by Joe Jackson
LONDON, UNITED KINGDOM — An agreement between Britain and the European Union over post-Brexit trade rules in Northern Ireland appears imminent.
Here are three areas at stake in the compromise:
Fixing the so-called Northern Ireland protocol is seen as crucial by political leaders in Belfast and London, as well as Brussels and even Washington.
Brexit has stoked tensions within the UK province, which shares the only land border with the EU and has a troubled history.
The protocol aimed to prevent any customs procedures from occurring on that border with Ireland, a flashpoint during three decades of conflict in Northern Ireland over British rule.
It keeps the province in the EU’s single market and customs union, requiring oversight from European courts and mandating checks on goods arriving from mainland Britain.
But pro-British unionists argue that weakens Northern Ireland’s place within the UK, and as part of their vehement opposition to it, have collapsed devolved power-sharing.
The Democratic Unionist Party (DUP) has vowed not to return until the protocol is scrapped or radically overhauled, leaving Northern Ireland without a devolved government for the past year.
The political instability follows more than a week of rioting over the pact in 2021, largely in unionist areas, which injured 88 police officers.
There have also been several violent incidents in recent months blamed on dissident republicans seeking reunification with Ireland.
In the latest last week, a senior off-duty officer was gunned down in what police said was a “terrorist-related” attack by a splinter group, the New IRA.
The situation is unnerving locals and those further afield, with the United States — which played a key role in securing a 1998 peace deal — in particular urging a compromise over post-Brexit trade.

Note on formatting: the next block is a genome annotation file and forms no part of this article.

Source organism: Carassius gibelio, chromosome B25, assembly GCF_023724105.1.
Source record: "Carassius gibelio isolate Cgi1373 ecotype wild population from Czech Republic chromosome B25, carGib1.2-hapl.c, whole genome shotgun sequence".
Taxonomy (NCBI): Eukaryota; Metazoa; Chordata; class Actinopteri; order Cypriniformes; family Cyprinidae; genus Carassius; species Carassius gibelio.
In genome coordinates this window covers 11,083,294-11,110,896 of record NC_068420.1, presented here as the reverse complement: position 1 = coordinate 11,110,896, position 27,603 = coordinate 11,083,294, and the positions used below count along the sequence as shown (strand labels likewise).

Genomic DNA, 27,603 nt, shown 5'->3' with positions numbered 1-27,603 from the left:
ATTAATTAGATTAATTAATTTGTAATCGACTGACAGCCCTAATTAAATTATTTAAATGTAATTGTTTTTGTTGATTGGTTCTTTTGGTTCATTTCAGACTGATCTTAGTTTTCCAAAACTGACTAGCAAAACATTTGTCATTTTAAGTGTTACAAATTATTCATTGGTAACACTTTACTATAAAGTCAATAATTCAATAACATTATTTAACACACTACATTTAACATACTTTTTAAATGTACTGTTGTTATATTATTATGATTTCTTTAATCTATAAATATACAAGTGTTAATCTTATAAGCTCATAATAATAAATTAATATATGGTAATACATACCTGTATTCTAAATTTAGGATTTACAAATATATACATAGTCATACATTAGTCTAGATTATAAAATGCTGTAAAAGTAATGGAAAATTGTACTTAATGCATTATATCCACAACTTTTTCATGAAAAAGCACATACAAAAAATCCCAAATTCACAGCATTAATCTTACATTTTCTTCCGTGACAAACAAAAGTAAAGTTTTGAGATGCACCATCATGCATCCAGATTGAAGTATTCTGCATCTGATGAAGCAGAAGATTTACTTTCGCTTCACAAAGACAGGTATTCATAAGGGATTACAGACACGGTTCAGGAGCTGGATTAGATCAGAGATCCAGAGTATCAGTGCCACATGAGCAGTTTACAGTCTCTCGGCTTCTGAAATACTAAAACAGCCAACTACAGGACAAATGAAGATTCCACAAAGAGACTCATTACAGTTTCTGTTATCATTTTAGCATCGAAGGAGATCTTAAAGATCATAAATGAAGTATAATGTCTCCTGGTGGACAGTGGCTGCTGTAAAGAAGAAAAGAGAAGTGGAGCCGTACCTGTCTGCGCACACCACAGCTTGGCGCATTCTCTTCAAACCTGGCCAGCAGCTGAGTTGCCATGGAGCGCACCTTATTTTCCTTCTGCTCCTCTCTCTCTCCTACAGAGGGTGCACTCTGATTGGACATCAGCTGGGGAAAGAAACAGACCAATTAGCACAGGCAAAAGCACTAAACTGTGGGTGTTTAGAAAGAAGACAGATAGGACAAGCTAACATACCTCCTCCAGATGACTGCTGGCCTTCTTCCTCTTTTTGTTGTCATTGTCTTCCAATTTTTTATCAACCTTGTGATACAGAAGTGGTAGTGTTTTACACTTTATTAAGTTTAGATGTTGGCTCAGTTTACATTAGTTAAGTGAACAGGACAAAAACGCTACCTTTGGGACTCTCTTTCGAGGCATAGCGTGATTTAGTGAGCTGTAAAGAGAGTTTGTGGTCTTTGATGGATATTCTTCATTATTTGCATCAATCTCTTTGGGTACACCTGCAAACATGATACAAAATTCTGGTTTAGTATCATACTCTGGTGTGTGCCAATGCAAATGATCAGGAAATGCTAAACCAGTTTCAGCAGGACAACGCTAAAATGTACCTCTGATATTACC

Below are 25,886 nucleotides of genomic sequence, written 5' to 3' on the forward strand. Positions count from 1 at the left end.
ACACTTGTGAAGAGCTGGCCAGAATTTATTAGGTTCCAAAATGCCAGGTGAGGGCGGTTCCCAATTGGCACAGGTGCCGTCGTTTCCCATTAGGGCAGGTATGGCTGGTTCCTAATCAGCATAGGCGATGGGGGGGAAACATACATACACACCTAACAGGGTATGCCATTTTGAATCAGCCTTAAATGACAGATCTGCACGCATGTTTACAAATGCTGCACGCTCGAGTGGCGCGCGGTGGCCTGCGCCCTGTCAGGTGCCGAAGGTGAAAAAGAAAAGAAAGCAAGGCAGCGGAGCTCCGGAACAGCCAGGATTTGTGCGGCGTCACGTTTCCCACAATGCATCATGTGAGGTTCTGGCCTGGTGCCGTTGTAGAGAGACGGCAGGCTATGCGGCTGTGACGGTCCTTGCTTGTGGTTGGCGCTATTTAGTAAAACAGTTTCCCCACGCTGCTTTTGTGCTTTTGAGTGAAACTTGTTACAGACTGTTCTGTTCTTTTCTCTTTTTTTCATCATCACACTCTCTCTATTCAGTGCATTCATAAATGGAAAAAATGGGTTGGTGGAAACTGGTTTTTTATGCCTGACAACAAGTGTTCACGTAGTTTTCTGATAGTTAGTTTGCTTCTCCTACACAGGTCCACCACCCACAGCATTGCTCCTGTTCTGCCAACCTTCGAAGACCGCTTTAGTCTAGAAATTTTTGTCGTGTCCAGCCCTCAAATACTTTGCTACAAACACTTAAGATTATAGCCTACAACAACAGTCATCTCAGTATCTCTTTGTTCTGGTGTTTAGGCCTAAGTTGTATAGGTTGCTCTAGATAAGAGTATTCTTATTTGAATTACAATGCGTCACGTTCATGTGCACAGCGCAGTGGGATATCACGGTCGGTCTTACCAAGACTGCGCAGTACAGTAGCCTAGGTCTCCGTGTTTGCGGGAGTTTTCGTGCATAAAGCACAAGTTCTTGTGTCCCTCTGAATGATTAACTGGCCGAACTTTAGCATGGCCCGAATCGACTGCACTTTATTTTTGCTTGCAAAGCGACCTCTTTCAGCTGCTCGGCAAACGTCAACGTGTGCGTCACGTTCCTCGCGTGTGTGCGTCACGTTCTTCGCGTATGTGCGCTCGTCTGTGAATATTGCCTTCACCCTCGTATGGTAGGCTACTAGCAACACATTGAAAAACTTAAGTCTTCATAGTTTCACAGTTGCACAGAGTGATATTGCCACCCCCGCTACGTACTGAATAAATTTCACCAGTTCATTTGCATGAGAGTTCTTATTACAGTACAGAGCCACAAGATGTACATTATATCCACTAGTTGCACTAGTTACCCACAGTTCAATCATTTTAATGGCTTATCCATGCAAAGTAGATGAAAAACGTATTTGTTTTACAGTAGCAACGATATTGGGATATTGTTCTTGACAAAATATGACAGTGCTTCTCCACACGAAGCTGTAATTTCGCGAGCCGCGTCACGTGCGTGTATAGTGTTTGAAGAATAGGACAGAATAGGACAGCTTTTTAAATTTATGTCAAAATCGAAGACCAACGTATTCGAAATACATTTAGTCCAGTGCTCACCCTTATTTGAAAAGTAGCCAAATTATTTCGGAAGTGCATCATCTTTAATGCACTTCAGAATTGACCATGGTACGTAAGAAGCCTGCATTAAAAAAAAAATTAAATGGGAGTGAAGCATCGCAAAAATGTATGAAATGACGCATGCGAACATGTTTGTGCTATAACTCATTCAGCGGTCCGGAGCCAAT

However, it is unclear if the DUP will accept the expected deal and agree to resume power-sharing.
Pro-Irish Sinn Fein, which became the biggest party in the assembly after winning elections last May, cannot form an executive without DUP participation.
Arguments over the protocol have dogged relations between Britain and the EU since Brexit and are seen as hindering broader cooperation between the two sides.
The UK government has introduced legislation which, if passed, would allow it to unilaterally override parts of the pact.
That has angered the EU and is seen as risking a wider trade war, which could prove damaging on either side of the Channel but particularly in recession-threatened Britain.
Progress on issues such as London accessing billions of pounds of funding from the bloc’s Horizon Europe research programme has remained stalled while the protocol talks were ongoing.
The UK hopes a deal could now unlock that much-needed money.
With the war in Ukraine renewing focus on defence and security cooperation within Europe, both sides are seen as keen to put the recent Brexit acrimony aside and collaborate more closely in these areas.
The rising threat posed by China and the shared challenges of climate change is also seen as ripe for closer ties if the protocol squabble can be resolved.
UK politics, economy
Britain has been wracked by political and economic instability since the 2016 EU referendum, with the country sharply divided for several years between “Leave” and “Remain” camps.
Former prime minister Boris Johnson used fatigue at domestic political gridlock over Brexit to help win an 80-seat majority in December 2019, vowing to “get Brexit done”.
But rather than conclude matters around the UK’s divorce, the deal he agreed — in particular the protocol — has left plenty of unfinished business for his eventual successor, Rishi Sunak.
With the UK economy predicted to enter recession this year and faring worse than the rest of the G7, Brexit is seen by a majority of Britons as not going well and a mistake, according to polls.
Trade with Europe is down significantly and exports to countries outside the bloc have not been able to make up for the shortfall.
The UK’s departure from the bloc and ensuing political uncertainty have also dented inward investment.
This has left Sunak with the political and economic challenge of making Brexit work better and be seen as more of a success.
The deal to overhaul the protocol could be portrayed as a key step, as he prepares to fight a general election expected next year against a resurgent Labour opposition.
But he faces the immediate challenge of selling any deal to his fractious Conservative party, with the threat of a damaging rebellion by eurosceptics and those eager to undermine his rule.